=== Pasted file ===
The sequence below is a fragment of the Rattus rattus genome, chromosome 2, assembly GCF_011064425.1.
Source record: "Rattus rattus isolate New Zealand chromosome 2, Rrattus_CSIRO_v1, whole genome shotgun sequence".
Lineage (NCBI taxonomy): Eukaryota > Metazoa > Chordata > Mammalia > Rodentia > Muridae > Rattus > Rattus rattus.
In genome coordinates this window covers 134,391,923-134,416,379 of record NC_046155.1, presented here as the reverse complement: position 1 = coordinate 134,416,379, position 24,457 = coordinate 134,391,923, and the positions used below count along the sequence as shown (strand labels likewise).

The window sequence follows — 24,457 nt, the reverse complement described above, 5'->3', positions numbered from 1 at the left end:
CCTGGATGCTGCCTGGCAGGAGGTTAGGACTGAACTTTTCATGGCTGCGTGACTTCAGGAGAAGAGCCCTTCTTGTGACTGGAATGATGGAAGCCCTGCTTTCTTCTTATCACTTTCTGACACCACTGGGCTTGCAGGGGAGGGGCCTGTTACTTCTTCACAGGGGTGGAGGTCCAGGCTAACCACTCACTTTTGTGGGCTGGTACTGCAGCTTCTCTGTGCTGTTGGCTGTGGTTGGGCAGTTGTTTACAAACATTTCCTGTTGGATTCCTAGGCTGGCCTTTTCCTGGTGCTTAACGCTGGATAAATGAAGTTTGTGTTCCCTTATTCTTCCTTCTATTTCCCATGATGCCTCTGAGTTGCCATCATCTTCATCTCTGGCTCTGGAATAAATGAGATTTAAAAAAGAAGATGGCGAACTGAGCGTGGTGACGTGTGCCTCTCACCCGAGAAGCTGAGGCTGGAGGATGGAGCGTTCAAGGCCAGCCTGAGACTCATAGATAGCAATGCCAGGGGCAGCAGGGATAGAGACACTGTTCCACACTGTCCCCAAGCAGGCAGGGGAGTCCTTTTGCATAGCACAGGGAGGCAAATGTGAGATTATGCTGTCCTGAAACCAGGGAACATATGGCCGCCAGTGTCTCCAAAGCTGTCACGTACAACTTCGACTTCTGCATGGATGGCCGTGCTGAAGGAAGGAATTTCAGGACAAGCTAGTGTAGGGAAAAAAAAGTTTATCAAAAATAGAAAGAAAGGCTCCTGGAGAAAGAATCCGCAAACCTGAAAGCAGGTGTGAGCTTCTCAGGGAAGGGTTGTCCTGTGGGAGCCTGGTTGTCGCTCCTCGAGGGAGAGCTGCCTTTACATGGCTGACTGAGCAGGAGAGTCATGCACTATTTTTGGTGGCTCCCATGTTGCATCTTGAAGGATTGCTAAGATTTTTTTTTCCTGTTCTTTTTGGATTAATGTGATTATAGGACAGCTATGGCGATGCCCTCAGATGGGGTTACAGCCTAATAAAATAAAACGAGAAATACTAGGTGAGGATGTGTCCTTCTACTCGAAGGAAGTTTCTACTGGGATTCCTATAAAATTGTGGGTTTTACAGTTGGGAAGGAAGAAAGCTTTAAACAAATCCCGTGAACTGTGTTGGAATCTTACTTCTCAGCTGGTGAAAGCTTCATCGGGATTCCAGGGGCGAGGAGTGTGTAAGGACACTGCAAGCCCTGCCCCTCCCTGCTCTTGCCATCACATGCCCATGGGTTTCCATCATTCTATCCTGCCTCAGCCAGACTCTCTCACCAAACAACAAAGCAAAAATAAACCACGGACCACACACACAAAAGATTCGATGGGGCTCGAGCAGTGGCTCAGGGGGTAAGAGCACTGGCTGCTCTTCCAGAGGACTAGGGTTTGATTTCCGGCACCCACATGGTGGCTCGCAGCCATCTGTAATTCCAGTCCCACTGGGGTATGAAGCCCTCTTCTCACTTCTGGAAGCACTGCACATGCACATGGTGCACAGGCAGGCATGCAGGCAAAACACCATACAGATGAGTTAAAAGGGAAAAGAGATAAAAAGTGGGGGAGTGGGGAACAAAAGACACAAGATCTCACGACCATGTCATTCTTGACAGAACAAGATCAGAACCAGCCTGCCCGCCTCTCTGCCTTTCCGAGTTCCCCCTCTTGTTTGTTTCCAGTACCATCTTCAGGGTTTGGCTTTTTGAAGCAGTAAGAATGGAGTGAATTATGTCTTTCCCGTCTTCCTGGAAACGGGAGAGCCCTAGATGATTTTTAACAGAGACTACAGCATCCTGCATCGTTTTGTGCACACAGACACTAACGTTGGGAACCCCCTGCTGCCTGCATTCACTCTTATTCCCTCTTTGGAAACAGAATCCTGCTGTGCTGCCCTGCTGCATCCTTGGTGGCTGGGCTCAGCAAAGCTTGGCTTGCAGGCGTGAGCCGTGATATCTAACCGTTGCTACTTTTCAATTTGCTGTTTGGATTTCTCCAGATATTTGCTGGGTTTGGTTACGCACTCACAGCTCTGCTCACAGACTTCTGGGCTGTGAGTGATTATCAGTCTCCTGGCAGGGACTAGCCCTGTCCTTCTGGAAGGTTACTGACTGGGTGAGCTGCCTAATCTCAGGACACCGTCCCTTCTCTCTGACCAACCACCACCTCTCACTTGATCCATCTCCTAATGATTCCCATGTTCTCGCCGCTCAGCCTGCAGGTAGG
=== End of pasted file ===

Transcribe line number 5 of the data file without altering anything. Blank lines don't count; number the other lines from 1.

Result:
The window sequence follows — 24,457 nt, the reverse complement described above, 5'->3', positions numbered from 1 at the left end: